WINNIPEG — Manitobans will soon pay less in property tax but fork out more to stream movies or buy certain goods online.
The Progressive Conservative government’s 2021-22 budget released Wednesday includes some long-promised tax relief, some new tax revenues from the digital economy and millions of dollars in promised COVID-19 relief.
“Our plan is to really protect Manitobans through COVID-19 and advance the provincial economy past the pandemic,” Finance Minister Scott Fielding said.
The budget includes the first step in a plan to phase out education taxes on property and instead fund schools directly from provincial coffers.
Residential and farmland owners are to receive a 25 per cent rebate this year, while owners of commercial and other land are to get a 10 per cent rebate. The rebates are to be cut again by equal amounts next year, resulting in total savings of $1,100 for the average homeowner, the government said.
The province also plans to cut vehicle registration fees by 10 per cent as of July and is to eliminate the provincial sales tax from spa and salon services starting in December.
Businesses are to get a tax break to encourage hiring. The threshold at which companies start to pay the province’s payroll tax is to rise in January to $1.75 million from $1.5 million of total payroll. The threshold at which companies pay a higher rate will rise to $3.5 million from $3 million.
Taxes elsewhere, however, are increasing. Digital streaming services such as Netflix and Spotify can expect to be subject to the provincial sales tax as of Dec. 1, as will online accommodation bookings through companies such as Airbnb. The move brings Manitoba in line with most other provinces.
Online marketplaces such as Amazon and Best Buy will have to start collecting provincial sales tax on items sold by third parties as of Dec. 1. They are already required to collect the tax on items they sell directly. Used items sold privately by individuals through sites such as Kijiji will continue to be exempt.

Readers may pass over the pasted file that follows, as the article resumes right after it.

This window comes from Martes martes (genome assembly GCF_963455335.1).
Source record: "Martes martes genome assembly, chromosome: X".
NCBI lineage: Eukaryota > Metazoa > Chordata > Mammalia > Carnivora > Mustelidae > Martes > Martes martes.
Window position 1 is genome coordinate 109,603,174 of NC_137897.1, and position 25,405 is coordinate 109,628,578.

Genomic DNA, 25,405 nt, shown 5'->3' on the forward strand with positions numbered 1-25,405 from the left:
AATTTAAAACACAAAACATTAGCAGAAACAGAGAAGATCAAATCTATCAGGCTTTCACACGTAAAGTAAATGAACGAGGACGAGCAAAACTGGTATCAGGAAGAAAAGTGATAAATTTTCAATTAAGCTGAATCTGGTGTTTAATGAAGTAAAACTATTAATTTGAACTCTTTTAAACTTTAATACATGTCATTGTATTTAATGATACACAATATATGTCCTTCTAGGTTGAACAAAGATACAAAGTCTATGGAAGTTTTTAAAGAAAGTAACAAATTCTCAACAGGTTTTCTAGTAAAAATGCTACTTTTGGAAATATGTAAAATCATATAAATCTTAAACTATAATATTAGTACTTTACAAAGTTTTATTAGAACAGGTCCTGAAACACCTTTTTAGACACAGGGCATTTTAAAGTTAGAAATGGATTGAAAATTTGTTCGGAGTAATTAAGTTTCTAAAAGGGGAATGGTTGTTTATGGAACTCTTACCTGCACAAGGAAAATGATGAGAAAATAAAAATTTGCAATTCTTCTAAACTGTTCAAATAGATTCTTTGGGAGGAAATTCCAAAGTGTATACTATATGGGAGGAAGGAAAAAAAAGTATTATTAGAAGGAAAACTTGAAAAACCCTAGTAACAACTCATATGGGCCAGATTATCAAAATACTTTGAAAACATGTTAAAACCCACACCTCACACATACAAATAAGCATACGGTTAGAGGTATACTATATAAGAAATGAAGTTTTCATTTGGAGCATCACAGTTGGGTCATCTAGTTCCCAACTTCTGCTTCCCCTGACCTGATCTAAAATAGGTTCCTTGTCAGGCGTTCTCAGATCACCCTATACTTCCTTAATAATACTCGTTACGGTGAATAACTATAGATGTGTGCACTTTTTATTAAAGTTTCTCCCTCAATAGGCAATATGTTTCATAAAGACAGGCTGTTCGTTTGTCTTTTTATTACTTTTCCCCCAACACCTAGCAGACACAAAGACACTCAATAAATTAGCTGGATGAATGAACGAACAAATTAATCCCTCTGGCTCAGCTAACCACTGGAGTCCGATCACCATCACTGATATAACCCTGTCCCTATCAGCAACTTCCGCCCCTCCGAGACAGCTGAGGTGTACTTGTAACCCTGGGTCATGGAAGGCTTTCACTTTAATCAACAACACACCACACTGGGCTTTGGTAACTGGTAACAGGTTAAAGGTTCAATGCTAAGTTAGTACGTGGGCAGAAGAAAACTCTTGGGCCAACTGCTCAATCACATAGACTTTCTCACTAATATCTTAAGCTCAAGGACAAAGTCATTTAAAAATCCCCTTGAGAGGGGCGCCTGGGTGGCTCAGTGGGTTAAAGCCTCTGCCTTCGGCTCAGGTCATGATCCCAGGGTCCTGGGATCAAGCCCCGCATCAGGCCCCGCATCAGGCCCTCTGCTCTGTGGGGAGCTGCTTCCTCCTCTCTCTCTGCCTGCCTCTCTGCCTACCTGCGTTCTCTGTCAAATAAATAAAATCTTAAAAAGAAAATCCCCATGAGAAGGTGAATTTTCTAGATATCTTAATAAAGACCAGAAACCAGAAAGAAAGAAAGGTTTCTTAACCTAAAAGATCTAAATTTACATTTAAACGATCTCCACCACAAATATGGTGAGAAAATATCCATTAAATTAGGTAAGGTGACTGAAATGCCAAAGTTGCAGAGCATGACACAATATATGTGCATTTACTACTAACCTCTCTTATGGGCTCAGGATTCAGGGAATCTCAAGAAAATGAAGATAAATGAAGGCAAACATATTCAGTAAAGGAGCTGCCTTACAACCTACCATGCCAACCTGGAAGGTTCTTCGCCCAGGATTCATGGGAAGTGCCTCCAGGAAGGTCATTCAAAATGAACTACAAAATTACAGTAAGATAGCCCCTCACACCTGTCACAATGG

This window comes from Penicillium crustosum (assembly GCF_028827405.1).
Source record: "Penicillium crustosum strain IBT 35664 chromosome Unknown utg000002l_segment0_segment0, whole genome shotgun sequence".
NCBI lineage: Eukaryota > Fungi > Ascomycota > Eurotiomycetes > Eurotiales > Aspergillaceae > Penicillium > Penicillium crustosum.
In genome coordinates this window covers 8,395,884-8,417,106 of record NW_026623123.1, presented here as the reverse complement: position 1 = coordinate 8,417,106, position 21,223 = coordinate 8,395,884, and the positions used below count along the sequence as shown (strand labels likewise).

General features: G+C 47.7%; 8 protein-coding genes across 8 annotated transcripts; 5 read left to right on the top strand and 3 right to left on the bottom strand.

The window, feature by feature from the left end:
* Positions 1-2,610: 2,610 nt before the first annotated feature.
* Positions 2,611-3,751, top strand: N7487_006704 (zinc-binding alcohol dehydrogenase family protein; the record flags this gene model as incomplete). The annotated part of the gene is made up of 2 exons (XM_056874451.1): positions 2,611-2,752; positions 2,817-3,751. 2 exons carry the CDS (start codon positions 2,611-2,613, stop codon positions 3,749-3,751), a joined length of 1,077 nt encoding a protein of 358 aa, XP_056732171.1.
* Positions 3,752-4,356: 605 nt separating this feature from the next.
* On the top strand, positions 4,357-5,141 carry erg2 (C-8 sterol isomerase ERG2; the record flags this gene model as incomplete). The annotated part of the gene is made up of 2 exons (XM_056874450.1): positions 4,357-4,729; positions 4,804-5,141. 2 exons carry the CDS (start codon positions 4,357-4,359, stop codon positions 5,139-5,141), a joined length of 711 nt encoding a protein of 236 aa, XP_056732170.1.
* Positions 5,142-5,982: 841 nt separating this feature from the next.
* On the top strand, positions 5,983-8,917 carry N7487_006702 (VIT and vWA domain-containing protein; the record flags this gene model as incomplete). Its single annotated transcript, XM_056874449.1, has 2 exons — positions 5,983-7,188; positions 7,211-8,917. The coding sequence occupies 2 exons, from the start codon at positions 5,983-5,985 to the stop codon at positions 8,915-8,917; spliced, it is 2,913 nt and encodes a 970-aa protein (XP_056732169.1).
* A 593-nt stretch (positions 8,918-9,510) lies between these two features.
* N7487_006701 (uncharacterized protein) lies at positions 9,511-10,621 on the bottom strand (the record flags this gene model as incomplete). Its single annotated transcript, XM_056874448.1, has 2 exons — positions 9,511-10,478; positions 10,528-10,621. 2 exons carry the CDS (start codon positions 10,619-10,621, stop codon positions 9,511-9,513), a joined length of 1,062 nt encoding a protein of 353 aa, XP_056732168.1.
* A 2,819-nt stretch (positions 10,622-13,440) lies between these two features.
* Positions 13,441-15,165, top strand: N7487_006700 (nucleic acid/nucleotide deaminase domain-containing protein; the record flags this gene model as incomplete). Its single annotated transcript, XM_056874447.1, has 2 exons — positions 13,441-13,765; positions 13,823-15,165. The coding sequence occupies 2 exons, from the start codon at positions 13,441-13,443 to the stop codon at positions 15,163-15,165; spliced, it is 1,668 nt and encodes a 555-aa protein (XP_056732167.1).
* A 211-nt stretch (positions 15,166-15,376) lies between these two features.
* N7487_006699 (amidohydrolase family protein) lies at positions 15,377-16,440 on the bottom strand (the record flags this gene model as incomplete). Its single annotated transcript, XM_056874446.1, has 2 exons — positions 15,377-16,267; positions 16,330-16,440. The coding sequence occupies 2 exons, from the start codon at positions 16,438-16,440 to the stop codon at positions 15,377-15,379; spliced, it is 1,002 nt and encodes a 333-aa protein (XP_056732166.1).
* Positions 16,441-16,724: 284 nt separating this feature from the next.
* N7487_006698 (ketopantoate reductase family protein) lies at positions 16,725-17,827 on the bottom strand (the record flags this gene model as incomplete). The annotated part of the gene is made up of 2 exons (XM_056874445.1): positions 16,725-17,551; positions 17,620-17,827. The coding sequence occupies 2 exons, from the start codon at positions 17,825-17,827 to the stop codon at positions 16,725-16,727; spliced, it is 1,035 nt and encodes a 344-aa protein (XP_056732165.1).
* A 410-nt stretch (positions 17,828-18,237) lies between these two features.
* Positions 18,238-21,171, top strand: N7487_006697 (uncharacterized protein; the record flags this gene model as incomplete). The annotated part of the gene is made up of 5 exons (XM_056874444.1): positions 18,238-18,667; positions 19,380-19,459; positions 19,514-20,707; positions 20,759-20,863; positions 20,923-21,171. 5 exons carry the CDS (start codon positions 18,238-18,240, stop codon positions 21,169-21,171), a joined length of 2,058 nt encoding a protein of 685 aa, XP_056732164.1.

“We think there’s an advantage in levelling the playing field with local suppliers,” Fielding said.
The budget forecasts a $1.6-billion deficit this fiscal year on total spending of $19.4 billion. It's the second-highest deficit in the province’s history, behind last year’s $2-billion mark.
The opposition parties said the property tax cuts will be costly.
"It's coming from underfunding seniors care ... it's coming from underfunding the education system," NDP Leader Wab Kinew said.
"That's not the right approach, least of all while the pandemic is still ongoing."
Liberal Leader Dougald Lamont said the property tax cut will mainly benefit people who are already well off.
"It's overwhelmingly geared to helping people ... who don't need help."
Premier Brian Pallister disagreed.
"Given the insecurities of COVID and the realities of what it's done ... I think this is the right time to give Manitobans a little bit of a break."
The government is also promising more help for health care and the economy as the pandemic continues.
More than $62 million is being committed to boosting job creation and workforce training, Fielding said. Some $25 million is to be put up to help employers hire students and young adults.
A day before the budget, Fielding promised $1.2 billion in COVID-19 spending for things such as protective equipment and extra staffing at vaccination centres, although the budget provided few details.
Labour leaders said the province must do much more to speed up vaccinations and protect front-line workers.
"Instead of making urgent investments needed to address the ongoing COVID-19 pandemic ... they are pushing forward with unaffordable tax cuts," Michelle Gawronsky, president of the Manitoba Government and General Employees' Union, said in a written statement.
To help renters, the guideline for increases in rent-controlled units will be zero in 2022 and 2023, following a 1.6 per cent increase this year. Landlords who want to raise rents above the guideline must demonstrate that the guideline amount would not cover cost increases they face.
This report by The Canadian Press was first published April 7, 2021
Steve Lambert, The Canadian Press